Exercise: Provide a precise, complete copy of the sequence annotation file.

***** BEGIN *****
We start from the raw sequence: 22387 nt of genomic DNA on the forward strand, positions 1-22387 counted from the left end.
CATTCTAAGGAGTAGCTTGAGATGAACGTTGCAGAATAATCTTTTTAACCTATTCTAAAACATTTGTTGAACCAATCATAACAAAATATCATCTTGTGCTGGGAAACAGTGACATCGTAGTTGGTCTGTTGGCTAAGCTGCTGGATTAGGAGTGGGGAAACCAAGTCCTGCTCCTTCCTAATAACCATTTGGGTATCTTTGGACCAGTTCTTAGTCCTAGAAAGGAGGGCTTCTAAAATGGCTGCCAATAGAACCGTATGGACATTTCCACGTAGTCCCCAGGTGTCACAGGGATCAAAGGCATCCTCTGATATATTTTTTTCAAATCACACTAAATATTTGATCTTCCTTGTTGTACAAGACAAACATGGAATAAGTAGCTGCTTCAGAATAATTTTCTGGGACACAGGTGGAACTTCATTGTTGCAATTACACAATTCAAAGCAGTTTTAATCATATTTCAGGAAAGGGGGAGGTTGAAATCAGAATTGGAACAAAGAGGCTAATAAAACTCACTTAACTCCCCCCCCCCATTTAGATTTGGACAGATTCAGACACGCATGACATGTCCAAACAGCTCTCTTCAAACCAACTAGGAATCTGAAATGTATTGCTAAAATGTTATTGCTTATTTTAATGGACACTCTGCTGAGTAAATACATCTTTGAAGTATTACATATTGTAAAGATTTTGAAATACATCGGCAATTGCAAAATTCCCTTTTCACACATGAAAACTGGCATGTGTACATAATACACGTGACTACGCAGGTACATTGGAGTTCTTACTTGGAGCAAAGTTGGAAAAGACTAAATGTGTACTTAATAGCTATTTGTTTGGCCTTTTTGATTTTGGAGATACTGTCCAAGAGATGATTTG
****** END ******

We start from the raw sequence: 22387 nt of genomic DNA on the forward strand, positions 1-22387 counted from the left end.
CATTCTAAGGAGTAGCTTGAGATGAACGTTGCAGAATAATCTTTTTAACCTATTCTAAAACATTTGTTGAACCAATCATAACAAAATATCATCTTGTGCTGGGAAACAGTGACATCGTAGTTGGTCTGTTGGCTAAGCTGCTGGATTAGGAGTGGGGAAACCAAGTCCTGCTCCTTCCTAATAACCATTTGGGTATCTTTGGACCAGTTCTTAGTCCTAGAAAGGAGGGCTTCTAAAATGGCTGCCAATAGAACCGTATGGACATTTCCACGTAGTCCCCAGGTGTCACAGGGATCAAAGGCATCCTCTGATATATTTTTTTCAAATCACACTAAATATTTGATCTTCCTTGTTGTACAAGACAAACATGGAATAAGTAGCTGCTTCAGAATAATTTTCTGGGACACAGGTGGAACTTCATTGTTGCAATTACACAATTCAAAGCAGTTTTAATCATATTTCAGGAAAGGGGGAGGTTGAAATCAGAATTGGAACAAAGAGGCTAATAAAACTCACTTAACTCCCCCCCCCCATTTAGATTTGGACAGATTCAGACACGCATGACATGTCCAAACAGCTCTCTTCAAACCAACTAGGAATCTGAAATGTATTGCTAAAATGTTATTGCTTATTTTAATGGACACTCTGCTGAGTAAATACATCTTTGAAGTATTACATATTGTAAAGATTTTGAAATACATCGGCAATTGCAAAATTCCCTTTTCACACATGAAAACTGGCATGTGTACATAATACACGTGACTACGCAGGTACATTGGAGTTCTTACTTGGAGCAAAGTTGGAAAAGACTAAATGTGTACTTAATAGCTATTTGTTTGGCCTTTTTGATTTTGGAGATACTGTCCAAGAGATGATTTG